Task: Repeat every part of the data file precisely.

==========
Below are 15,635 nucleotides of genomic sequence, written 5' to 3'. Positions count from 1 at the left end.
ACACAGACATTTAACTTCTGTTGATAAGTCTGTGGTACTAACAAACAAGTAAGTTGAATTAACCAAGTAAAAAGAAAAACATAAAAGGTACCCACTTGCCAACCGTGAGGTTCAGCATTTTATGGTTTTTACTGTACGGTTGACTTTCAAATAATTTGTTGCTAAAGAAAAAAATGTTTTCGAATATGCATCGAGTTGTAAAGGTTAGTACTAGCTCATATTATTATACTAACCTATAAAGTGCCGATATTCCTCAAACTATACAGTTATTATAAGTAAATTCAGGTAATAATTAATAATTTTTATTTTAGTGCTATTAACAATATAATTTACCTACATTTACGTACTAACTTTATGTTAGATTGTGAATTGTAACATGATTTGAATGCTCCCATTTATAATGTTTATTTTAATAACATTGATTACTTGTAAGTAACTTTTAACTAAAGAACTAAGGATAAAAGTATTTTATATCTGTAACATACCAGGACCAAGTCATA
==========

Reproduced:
Below are 15,635 nucleotides of genomic sequence, written 5' to 3'. Positions count from 1 at the left end.
ACACAGACATTTAACTTCTGTTGATAAGTCTGTGGTACTAACAAACAAGTAAGTTGAATTAACCAAGTAAAAAGAAAAACATAAAAGGTACCCACTTGCCAACCGTGAGGTTCAGCATTTTATGGTTTTTACTGTACGGTTGACTTTCAAATAATTTGTTGCTAAAGAAAAAAATGTTTTCGAATATGCATCGAGTTGTAAAGGTTAGTACTAGCTCATATTATTATACTAACCTATAAAGTGCCGATATTCCTCAAACTATACAGTTATTATAAGTAAATTCAGGTAATAATTAATAATTTTTATTTTAGTGCTATTAACAATATAATTTACCTACATTTACGTACTAACTTTATGTTAGATTGTGAATTGTAACATGATTTGAATGCTCCCATTTATAATGTTTATTTTAATAACATTGATTACTTGTAAGTAACTTTTAACTAAAGAACTAAGGATAAAAGTATTTTATATCTGTAACATACCAGGACCAAGTCATA